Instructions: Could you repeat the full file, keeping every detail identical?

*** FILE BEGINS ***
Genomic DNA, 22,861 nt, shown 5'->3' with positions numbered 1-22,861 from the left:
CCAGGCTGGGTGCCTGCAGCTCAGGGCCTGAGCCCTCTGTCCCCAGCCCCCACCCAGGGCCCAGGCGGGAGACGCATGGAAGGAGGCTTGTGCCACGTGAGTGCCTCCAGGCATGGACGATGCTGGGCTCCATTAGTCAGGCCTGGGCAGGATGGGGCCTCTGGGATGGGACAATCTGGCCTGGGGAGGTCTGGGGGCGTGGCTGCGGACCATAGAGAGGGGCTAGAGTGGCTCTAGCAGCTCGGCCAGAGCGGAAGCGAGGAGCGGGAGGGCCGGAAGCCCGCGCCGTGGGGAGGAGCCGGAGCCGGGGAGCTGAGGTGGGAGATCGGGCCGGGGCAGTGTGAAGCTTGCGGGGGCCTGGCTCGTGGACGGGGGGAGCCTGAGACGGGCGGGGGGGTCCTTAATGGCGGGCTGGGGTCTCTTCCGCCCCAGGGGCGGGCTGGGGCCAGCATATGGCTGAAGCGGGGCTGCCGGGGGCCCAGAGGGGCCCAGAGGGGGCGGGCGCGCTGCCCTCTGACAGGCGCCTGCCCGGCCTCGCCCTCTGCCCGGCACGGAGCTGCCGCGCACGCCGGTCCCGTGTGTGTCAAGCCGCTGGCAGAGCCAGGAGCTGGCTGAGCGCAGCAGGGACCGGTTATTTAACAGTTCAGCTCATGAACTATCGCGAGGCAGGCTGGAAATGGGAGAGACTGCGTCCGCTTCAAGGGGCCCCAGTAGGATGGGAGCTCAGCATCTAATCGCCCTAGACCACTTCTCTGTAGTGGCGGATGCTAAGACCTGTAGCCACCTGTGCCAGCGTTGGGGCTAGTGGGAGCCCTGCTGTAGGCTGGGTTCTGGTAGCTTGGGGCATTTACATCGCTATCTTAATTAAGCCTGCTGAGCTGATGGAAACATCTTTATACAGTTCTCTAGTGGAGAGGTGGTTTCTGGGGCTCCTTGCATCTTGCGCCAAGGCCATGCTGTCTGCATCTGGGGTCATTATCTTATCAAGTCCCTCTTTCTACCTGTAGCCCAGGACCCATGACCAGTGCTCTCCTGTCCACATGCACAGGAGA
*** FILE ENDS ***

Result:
Genomic DNA, 22,861 nt, shown 5'->3' with positions numbered 1-22,861 from the left:
CCAGGCTGGGTGCCTGCAGCTCAGGGCCTGAGCCCTCTGTCCCCAGCCCCCACCCAGGGCCCAGGCGGGAGACGCATGGAAGGAGGCTTGTGCCACGTGAGTGCCTCCAGGCATGGACGATGCTGGGCTCCATTAGTCAGGCCTGGGCAGGATGGGGCCTCTGGGATGGGACAATCTGGCCTGGGGAGGTCTGGGGGCGTGGCTGCGGACCATAGAGAGGGGCTAGAGTGGCTCTAGCAGCTCGGCCAGAGCGGAAGCGAGGAGCGGGAGGGCCGGAAGCCCGCGCCGTGGGGAGGAGCCGGAGCCGGGGAGCTGAGGTGGGAGATCGGGCCGGGGCAGTGTGAAGCTTGCGGGGGCCTGGCTCGTGGACGGGGGGAGCCTGAGACGGGCGGGGGGGTCCTTAATGGCGGGCTGGGGTCTCTTCCGCCCCAGGGGCGGGCTGGGGCCAGCATATGGCTGAAGCGGGGCTGCCGGGGGCCCAGAGGGGCCCAGAGGGGGCGGGCGCGCTGCCCTCTGACAGGCGCCTGCCCGGCCTCGCCCTCTGCCCGGCACGGAGCTGCCGCGCACGCCGGTCCCGTGTGTGTCAAGCCGCTGGCAGAGCCAGGAGCTGGCTGAGCGCAGCAGGGACCGGTTATTTAACAGTTCAGCTCATGAACTATCGCGAGGCAGGCTGGAAATGGGAGAGACTGCGTCCGCTTCAAGGGGCCCCAGTAGGATGGGAGCTCAGCATCTAATCGCCCTAGACCACTTCTCTGTAGTGGCGGATGCTAAGACCTGTAGCCACCTGTGCCAGCGTTGGGGCTAGTGGGAGCCCTGCTGTAGGCTGGGTTCTGGTAGCTTGGGGCATTTACATCGCTATCTTAATTAAGCCTGCTGAGCTGATGGAAACATCTTTATACAGTTCTCTAGTGGAGAGGTGGTTTCTGGGGCTCCTTGCATCTTGCGCCAAGGCCATGCTGTCTGCATCTGGGGTCATTATCTTATCAAGTCCCTCTTTCTACCTGTAGCCCAGGACCCATGACCAGTGCTCTCCTGTCCACATGCACAGGAGA